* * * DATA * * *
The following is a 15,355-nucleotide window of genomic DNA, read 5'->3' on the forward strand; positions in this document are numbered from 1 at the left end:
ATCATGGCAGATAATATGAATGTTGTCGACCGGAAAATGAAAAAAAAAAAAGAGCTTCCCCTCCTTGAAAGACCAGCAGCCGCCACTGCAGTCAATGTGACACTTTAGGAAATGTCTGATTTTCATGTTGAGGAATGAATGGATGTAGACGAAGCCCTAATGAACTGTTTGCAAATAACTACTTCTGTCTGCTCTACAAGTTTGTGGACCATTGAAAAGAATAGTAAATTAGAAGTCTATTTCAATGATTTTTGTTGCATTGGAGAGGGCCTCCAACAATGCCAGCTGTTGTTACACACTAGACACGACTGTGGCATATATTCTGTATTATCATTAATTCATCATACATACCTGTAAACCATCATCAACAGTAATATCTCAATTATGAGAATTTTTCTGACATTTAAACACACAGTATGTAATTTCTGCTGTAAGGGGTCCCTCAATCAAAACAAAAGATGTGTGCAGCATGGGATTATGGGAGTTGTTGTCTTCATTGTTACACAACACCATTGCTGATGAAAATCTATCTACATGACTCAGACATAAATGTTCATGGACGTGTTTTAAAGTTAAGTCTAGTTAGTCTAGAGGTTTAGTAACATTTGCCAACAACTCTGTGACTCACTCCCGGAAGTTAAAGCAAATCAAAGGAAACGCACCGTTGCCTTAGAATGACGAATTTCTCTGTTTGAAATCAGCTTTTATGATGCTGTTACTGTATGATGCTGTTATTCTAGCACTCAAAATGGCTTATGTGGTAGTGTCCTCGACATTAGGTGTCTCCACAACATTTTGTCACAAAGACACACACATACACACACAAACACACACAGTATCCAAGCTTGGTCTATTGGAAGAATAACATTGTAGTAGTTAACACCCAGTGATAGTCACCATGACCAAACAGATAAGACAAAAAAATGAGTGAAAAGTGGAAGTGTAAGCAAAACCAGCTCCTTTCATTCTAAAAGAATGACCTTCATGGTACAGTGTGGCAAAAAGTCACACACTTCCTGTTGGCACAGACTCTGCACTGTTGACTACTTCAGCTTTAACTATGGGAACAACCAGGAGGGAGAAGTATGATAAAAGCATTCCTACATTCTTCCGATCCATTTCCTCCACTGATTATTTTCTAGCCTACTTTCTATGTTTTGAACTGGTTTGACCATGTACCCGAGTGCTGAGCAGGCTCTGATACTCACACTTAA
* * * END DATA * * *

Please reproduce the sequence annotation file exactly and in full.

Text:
The following is a 15,355-nucleotide window of genomic DNA, read 5'->3' on the forward strand; positions in this document are numbered from 1 at the left end:
ATCATGGCAGATAATATGAATGTTGTCGACCGGAAAATGAAAAAAAAAAAAGAGCTTCCCCTCCTTGAAAGACCAGCAGCCGCCACTGCAGTCAATGTGACACTTTAGGAAATGTCTGATTTTCATGTTGAGGAATGAATGGATGTAGACGAAGCCCTAATGAACTGTTTGCAAATAACTACTTCTGTCTGCTCTACAAGTTTGTGGACCATTGAAAAGAATAGTAAATTAGAAGTCTATTTCAATGATTTTTGTTGCATTGGAGAGGGCCTCCAACAATGCCAGCTGTTGTTACACACTAGACACGACTGTGGCATATATTCTGTATTATCATTAATTCATCATACATACCTGTAAACCATCATCAACAGTAATATCTCAATTATGAGAATTTTTCTGACATTTAAACACACAGTATGTAATTTCTGCTGTAAGGGGTCCCTCAATCAAAACAAAAGATGTGTGCAGCATGGGATTATGGGAGTTGTTGTCTTCATTGTTACACAACACCATTGCTGATGAAAATCTATCTACATGACTCAGACATAAATGTTCATGGACGTGTTTTAAAGTTAAGTCTAGTTAGTCTAGAGGTTTAGTAACATTTGCCAACAACTCTGTGACTCACTCCCGGAAGTTAAAGCAAATCAAAGGAAACGCACCGTTGCCTTAGAATGACGAATTTCTCTGTTTGAAATCAGCTTTTATGATGCTGTTACTGTATGATGCTGTTATTCTAGCACTCAAAATGGCTTATGTGGTAGTGTCCTCGACATTAGGTGTCTCCACAACATTTTGTCACAAAGACACACACATACACACACAAACACACACAGTATCCAAGCTTGGTCTATTGGAAGAATAACATTGTAGTAGTTAACACCCAGTGATAGTCACCATGACCAAACAGATAAGACAAAAAAATGAGTGAAAAGTGGAAGTGTAAGCAAAACCAGCTCCTTTCATTCTAAAAGAATGACCTTCATGGTACAGTGTGGCAAAAAGTCACACACTTCCTGTTGGCACAGACTCTGCACTGTTGACTACTTCAGCTTTAACTATGGGAACAACCAGGAGGGAGAAGTATGATAAAAGCATTCCTACATTCTTCCGATCCATTTCCTCCACTGATTATTTTCTAGCCTACTTTCTATGTTTTGAACTGGTTTGACCATGTACCCGAGTGCTGAGCAGGCTCTGATACTCACACTTAA